A pair of giant pandas, a state gift to South Korea from Chinese President Xi Jinping, arrived in Seoul on Thursday to a red-carpet welcome.

Aibao (lovely treasure), a two-year-old female, and Lebao (pleasant treasure) a three-year-old male, flew in from the western Chinese province of Sichuan to Incheon international airport on a specially chartered flight, accompanied by vets and a handler.
The pandas had been promised for some time, so it is the timing that may be significant.
- 12:33 PM, 4 March 2016   [link]


Worth Buying:  The current Weekly Standard, if only for this longish (4470 words) Christopher Caldwell article, "The Migrants of Calais".

Caldwell begins by describing the "jungle" at Calais.  Here are two samples:
The Jungle is an extraordinary place, rather like a newly founded town.  It is sharply, if informally, demarcated into ethnic neighborhoods.  Itinerant young men outside of their homelands for the very first time, carrying their life savings in their trouser pockets, are just as scared of foreigners as you are.  They are just as scared of disease, too.  There are developing-world diseases in the camp, including scabies (la gale).  You see young people walking around in disposable surgical masks.  Afghans dominate the buildings at the camp's muddy entrance.  There is a path leading off to the right where a church has been built out of plywood for the benefit of the camp's very few Christians — who all seem to be Eritreans and Ethiopians.  There is indeed a group of settlers fleeing the war in Syria, but they are a minority, and I met no one who had spoken to any Christians among them.  If you leave the Afghan neighborhood by turning left instead of right, you pass through a big concentration of Pakistanis, who have turned a section of the camp bulldozed in January into a cricket pitch.  The Syrian neighborhood comes next, with a few Egyptians alongside.  Black Africans are at the end of the road.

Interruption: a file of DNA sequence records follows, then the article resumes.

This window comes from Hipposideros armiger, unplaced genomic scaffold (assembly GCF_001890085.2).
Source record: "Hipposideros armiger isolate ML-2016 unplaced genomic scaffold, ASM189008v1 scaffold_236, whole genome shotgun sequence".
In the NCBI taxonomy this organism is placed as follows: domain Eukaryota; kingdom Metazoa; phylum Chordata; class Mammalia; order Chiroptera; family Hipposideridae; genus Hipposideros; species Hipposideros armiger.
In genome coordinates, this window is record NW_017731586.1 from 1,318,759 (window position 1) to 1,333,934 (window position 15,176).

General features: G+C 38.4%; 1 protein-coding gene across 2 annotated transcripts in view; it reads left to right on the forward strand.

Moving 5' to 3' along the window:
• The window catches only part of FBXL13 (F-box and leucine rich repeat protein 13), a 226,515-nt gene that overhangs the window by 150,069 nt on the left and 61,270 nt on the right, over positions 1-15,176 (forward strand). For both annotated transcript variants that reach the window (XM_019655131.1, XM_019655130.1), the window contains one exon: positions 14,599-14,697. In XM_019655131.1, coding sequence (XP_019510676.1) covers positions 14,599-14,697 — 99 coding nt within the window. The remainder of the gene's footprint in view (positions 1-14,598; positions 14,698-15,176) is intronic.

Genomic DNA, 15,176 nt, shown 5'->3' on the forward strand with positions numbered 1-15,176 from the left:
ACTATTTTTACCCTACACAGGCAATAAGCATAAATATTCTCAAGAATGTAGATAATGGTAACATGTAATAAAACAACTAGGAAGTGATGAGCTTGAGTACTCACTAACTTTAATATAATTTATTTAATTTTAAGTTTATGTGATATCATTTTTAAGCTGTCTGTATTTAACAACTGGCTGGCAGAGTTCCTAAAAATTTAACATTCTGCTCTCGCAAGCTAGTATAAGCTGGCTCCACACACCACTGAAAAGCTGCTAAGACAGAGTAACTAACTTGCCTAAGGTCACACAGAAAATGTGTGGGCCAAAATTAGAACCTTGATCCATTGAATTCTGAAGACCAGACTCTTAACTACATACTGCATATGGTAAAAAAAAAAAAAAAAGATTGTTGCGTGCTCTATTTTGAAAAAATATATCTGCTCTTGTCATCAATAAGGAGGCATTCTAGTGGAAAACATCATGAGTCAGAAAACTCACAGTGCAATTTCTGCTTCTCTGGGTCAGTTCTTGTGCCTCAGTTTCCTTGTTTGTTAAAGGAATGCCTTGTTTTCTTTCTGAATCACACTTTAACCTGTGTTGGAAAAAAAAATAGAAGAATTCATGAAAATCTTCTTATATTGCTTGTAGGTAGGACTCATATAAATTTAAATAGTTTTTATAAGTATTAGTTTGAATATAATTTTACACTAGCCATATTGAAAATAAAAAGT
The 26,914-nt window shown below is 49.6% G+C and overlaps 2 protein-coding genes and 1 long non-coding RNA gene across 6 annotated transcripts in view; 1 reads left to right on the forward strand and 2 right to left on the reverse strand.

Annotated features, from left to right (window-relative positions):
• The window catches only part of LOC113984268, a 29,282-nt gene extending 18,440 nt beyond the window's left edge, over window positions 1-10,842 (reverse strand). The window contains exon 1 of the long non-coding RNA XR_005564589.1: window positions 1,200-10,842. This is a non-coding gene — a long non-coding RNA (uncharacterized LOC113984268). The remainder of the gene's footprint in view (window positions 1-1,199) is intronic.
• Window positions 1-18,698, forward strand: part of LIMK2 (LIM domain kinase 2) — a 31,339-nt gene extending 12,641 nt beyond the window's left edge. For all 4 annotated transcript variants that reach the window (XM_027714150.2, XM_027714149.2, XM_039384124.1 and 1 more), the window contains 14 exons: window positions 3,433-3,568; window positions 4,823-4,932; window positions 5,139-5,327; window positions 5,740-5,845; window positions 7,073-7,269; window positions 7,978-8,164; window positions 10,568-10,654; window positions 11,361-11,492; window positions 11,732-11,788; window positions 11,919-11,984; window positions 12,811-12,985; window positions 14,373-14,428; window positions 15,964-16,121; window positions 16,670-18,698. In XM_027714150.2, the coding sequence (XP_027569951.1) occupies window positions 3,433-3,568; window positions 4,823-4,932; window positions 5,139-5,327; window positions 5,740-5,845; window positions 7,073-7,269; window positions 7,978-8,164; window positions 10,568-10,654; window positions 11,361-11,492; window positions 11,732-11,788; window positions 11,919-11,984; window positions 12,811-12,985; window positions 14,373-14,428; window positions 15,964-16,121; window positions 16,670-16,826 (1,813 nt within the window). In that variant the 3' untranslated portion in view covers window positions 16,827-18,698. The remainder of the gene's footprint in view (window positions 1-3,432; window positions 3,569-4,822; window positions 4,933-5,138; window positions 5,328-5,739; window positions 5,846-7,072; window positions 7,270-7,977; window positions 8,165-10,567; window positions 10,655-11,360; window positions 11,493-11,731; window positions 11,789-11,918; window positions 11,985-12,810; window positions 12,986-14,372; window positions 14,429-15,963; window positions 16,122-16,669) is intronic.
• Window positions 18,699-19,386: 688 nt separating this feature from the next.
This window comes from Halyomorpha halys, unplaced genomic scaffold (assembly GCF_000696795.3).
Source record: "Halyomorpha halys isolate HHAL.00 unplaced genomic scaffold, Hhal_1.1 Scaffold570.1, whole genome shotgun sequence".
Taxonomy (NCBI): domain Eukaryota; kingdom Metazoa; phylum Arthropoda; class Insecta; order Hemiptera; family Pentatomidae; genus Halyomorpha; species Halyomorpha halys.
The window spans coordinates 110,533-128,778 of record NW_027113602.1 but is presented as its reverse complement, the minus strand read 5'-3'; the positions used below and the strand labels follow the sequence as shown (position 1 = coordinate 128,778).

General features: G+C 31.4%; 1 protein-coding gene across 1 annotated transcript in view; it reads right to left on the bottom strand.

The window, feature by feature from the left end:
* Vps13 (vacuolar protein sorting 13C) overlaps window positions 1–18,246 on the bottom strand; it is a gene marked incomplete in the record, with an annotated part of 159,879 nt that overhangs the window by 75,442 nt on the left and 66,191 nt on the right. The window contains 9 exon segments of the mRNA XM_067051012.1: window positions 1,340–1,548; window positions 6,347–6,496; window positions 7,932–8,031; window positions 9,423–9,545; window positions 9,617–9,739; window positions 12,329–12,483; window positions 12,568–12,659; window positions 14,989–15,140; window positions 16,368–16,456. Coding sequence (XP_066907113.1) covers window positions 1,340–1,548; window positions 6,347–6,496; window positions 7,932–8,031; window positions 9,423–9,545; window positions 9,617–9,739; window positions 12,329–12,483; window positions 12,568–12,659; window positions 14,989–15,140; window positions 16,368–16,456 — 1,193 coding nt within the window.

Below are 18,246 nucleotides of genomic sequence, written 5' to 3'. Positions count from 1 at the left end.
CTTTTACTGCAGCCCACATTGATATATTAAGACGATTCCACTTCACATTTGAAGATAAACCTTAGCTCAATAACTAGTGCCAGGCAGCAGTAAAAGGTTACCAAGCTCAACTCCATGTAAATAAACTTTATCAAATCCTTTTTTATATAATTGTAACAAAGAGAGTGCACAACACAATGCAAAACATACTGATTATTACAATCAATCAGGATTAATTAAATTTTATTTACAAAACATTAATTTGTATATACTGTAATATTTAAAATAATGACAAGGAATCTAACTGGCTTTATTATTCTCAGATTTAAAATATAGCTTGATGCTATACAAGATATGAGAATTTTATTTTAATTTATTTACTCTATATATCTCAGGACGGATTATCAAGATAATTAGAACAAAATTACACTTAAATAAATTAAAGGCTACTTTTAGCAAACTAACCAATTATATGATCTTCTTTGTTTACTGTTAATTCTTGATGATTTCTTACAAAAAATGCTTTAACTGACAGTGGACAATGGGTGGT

. . .